When the concerns of the real world are so pressing, what on earth do imagined worlds have to offer? The Fiction and Human Rights Network's specific focus is on the relationship between the novel – in its many languages, forms and politics – and the legal/political discourse of human rights. Our aim is to generate an interdisciplinary discussion addressing the ways in which the Humanities can contribute to the public sphere, and the theoretical, aesthetic or ‘humanist’ issues which underpin legal discourse and practice.
The Fiction and Human Rights Network has been existence since 2015, founded by Tessa Roynon and Natasha Simonsen. The Network was originally hosted by TORCH (The Oxford Research Centre in the Humanities) which was launched in May 2013, providing an important opportunity for Oxford’s humanities scholars to collaborate with researchers across other disciplines and institutions. Since October 2017, the network has been hosted by the Bonavero Institute of Human Rights - a key programme that contributes to the Bonavero's Network Seminar Series alongside the Oxford Children's Rights Network and the Oxford Business and Human Rights Network.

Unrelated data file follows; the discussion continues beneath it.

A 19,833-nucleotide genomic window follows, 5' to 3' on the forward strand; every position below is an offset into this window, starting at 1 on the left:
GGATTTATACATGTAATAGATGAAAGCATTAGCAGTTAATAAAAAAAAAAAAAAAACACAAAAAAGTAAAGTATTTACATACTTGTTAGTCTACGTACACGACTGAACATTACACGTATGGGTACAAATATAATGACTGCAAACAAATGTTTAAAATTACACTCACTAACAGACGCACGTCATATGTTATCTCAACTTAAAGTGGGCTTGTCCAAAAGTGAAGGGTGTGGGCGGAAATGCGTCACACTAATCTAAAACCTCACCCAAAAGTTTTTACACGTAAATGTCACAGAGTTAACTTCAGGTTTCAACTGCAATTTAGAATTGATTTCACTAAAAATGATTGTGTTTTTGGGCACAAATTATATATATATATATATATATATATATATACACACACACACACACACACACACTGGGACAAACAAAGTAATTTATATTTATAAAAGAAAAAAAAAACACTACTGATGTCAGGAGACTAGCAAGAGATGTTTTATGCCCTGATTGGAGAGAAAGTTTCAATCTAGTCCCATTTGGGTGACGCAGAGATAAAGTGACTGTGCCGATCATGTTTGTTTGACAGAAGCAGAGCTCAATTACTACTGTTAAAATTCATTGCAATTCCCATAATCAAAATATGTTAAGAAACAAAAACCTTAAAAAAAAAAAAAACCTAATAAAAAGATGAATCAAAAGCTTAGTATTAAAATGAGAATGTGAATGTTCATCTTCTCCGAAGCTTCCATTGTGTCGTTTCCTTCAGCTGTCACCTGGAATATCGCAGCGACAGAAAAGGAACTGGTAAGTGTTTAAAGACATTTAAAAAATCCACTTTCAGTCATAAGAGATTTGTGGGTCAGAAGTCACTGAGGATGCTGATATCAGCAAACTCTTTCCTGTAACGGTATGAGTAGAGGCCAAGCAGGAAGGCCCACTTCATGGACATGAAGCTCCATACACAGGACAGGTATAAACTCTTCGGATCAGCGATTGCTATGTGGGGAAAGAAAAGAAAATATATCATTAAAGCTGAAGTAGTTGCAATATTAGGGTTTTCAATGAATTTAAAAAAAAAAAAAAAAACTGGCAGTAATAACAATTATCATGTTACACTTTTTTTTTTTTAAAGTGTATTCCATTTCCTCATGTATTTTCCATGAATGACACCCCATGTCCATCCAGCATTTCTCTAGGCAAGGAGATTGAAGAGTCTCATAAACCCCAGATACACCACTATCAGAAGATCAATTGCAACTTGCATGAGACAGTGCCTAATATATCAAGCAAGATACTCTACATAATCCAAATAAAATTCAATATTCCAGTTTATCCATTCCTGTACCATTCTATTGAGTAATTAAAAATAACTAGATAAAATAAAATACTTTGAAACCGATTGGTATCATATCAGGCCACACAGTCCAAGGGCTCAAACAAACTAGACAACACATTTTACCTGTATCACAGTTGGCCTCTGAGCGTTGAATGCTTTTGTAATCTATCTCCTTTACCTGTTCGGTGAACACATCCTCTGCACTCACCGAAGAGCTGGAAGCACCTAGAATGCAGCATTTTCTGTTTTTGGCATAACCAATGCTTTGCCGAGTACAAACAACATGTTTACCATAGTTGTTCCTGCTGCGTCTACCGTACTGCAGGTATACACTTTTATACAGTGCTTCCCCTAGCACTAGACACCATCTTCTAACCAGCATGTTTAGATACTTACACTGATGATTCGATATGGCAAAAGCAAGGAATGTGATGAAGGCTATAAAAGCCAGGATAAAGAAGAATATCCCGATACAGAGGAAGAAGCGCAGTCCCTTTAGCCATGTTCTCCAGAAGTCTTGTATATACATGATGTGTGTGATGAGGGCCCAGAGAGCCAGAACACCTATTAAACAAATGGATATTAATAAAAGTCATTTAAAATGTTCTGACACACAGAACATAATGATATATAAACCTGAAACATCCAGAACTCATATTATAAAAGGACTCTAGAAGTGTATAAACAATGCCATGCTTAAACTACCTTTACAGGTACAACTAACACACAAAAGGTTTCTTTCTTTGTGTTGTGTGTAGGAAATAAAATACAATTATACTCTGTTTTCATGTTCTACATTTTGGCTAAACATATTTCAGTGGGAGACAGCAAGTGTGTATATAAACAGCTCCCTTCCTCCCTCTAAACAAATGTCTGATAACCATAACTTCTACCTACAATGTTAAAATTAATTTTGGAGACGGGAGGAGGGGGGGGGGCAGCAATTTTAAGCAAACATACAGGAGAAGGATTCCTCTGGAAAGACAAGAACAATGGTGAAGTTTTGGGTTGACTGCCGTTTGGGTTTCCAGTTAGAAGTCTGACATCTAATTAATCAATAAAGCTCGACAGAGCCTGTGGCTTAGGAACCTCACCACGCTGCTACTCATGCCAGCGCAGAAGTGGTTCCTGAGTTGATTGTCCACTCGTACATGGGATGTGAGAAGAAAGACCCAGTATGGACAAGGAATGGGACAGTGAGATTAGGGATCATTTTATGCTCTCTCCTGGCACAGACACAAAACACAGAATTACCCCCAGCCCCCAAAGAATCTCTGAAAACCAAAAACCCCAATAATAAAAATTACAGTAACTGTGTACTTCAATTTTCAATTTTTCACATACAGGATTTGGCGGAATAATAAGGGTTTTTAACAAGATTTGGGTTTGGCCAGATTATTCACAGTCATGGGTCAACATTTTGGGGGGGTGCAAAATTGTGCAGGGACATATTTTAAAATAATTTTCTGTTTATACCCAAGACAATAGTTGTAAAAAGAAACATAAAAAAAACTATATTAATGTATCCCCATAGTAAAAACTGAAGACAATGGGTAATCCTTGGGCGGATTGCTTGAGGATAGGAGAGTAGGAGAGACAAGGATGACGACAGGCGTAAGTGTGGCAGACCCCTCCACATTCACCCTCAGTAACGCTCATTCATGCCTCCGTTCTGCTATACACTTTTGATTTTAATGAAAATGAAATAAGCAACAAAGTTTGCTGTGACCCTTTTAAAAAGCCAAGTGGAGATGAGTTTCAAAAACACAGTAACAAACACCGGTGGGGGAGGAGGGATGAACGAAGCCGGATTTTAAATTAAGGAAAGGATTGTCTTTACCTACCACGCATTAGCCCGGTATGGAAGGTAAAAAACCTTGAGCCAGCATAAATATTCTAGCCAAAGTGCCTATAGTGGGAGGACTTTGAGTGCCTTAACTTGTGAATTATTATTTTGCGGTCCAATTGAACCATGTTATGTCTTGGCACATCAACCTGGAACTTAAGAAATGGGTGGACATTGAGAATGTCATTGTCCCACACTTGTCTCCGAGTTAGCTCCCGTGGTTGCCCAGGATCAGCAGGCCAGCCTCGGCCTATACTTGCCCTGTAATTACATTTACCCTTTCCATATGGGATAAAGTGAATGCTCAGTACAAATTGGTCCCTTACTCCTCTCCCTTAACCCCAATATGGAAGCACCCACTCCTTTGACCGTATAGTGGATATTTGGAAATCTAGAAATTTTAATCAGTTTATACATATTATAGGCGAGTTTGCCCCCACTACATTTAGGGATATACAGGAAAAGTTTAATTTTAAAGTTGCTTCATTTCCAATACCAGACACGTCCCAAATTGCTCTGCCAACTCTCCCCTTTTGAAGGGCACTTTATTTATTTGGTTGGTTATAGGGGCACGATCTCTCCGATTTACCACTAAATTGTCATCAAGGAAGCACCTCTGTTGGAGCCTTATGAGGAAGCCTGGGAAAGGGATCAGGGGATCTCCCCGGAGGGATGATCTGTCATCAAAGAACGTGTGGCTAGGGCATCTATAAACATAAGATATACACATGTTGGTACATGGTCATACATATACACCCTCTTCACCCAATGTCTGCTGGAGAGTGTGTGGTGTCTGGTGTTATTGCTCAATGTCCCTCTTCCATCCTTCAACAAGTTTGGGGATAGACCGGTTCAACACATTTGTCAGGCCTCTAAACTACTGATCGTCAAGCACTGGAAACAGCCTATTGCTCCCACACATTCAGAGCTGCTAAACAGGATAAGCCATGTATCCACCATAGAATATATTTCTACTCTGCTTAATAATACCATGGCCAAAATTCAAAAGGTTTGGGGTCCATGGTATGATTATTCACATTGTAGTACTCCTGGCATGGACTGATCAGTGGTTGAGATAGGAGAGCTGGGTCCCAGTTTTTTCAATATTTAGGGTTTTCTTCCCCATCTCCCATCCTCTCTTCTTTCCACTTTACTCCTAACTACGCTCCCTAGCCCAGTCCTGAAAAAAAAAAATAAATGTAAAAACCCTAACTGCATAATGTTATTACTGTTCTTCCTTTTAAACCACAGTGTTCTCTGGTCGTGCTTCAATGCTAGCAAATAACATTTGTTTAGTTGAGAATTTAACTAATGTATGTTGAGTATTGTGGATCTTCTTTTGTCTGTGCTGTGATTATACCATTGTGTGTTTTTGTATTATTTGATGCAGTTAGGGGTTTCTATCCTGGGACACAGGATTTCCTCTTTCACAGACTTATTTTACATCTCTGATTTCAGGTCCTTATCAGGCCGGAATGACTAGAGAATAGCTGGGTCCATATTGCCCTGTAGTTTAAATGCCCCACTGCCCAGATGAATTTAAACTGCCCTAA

The Fiction and Human Rights Network's inaugural one-day symposium was held in November 2015. Entitled ‘Dignity and the Novel Since 1948,’ it explored how the ever-evolving themes and forms of the modern novel correspond to the status and function of human dignity as represented in contemporary legal theory and practice. A report on the event can be found here.
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